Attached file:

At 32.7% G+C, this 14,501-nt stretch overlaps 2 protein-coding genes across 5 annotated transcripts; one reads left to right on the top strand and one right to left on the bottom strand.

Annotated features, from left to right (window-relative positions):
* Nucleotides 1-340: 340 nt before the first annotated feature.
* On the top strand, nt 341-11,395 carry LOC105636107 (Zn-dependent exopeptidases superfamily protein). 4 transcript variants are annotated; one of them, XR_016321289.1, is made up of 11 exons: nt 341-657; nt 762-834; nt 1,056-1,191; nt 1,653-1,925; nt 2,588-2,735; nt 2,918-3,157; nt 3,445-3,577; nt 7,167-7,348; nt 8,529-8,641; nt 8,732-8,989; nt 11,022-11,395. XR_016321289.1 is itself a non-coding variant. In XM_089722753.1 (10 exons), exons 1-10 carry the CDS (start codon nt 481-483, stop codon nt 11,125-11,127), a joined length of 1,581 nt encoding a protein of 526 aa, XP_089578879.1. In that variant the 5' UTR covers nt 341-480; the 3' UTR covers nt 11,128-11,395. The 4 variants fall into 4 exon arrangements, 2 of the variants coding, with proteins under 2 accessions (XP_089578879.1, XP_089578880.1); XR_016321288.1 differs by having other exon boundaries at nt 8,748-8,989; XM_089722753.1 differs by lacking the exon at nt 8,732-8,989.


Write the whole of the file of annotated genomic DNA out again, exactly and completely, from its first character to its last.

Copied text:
At 32.7% G+C, this 14,501-nt stretch overlaps 2 protein-coding genes across 5 annotated transcripts; one reads left to right on the top strand and one right to left on the bottom strand.

Annotated features, from left to right (window-relative positions):
* Nucleotides 1-340: 340 nt before the first annotated feature.
* On the top strand, nt 341-11,395 carry LOC105636107 (Zn-dependent exopeptidases superfamily protein). 4 transcript variants are annotated; one of them, XR_016321289.1, is made up of 11 exons: nt 341-657; nt 762-834; nt 1,056-1,191; nt 1,653-1,925; nt 2,588-2,735; nt 2,918-3,157; nt 3,445-3,577; nt 7,167-7,348; nt 8,529-8,641; nt 8,732-8,989; nt 11,022-11,395. XR_016321289.1 is itself a non-coding variant. In XM_089722753.1 (10 exons), exons 1-10 carry the CDS (start codon nt 481-483, stop codon nt 11,125-11,127), a joined length of 1,581 nt encoding a protein of 526 aa, XP_089578879.1. In that variant the 5' UTR covers nt 341-480; the 3' UTR covers nt 11,128-11,395. The 4 variants fall into 4 exon arrangements, 2 of the variants coding, with proteins under 2 accessions (XP_089578879.1, XP_089578880.1); XR_016321288.1 differs by having other exon boundaries at nt 8,748-8,989; XM_089722753.1 differs by lacking the exon at nt 8,732-8,989.